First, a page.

By Tim Pickworth 

In a briefing that will be of particular interest to commercial parties involved in long-term, joint venture-type arrangements, Commercial Dispute Resolution specialist Tim Pickworth explains why a High Court decision that has implied a duty of good faith into a commercial contract is controversial, and considers some practical solutions.

The general rule to date…

English law does not generally recognise a duty to act in good faith when forming or performing contracts (albeit the concept is a familiar one in many civil law jurisdictions).

…and some significant exceptions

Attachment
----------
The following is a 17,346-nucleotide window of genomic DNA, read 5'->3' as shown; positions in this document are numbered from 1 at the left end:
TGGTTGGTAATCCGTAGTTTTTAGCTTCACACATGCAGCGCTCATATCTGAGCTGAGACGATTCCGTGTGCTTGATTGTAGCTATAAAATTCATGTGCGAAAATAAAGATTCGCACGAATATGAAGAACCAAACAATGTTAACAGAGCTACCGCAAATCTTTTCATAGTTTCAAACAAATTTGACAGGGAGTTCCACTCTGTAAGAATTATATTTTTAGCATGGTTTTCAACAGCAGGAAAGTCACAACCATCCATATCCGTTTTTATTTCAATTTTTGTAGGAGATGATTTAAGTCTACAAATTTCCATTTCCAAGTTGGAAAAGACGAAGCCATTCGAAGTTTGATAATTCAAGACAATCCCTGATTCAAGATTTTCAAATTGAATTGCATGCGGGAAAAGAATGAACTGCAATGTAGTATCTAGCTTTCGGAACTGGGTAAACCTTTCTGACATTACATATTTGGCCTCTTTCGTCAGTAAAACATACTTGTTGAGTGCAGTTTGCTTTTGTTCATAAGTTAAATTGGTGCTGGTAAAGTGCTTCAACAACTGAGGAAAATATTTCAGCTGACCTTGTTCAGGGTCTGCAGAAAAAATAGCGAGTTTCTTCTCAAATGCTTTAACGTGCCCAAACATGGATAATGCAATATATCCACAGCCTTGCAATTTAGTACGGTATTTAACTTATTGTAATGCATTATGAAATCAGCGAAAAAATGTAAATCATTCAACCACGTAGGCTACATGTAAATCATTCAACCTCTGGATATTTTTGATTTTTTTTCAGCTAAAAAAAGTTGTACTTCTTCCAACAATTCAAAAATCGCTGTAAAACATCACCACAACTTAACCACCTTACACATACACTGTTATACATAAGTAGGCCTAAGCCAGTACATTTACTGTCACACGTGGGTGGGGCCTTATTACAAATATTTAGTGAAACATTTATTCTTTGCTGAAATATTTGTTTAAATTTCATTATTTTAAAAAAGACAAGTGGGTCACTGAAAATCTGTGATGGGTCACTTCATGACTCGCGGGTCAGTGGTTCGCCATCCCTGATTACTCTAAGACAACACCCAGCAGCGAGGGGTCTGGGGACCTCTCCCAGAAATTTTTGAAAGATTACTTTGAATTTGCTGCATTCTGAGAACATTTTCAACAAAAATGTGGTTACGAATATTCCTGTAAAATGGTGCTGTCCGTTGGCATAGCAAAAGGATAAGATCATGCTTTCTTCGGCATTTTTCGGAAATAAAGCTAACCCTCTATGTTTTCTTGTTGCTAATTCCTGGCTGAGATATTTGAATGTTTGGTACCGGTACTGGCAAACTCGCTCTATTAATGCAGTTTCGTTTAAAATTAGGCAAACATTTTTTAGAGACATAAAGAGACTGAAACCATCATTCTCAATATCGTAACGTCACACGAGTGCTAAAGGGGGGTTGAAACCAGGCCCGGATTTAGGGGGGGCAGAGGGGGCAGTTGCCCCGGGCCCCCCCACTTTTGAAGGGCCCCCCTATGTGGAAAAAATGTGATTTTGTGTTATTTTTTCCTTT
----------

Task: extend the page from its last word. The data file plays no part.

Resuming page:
In the 2013 case of Yam Seng Pte Ltd v International Trade Corp Ltd [1], Mr Justice Legatt (as he then was) held, in the High Court, that a duty of good faith may be implied into certain types of commercial contracts. In the 2018 case of Al Nehayan v Kent [2] (in one of his final judgments before becoming Lord Justice and being elevated to the Court of Appeal) Legatt reiterated that a duty of good faith may be implied into ‘relational’ contracts.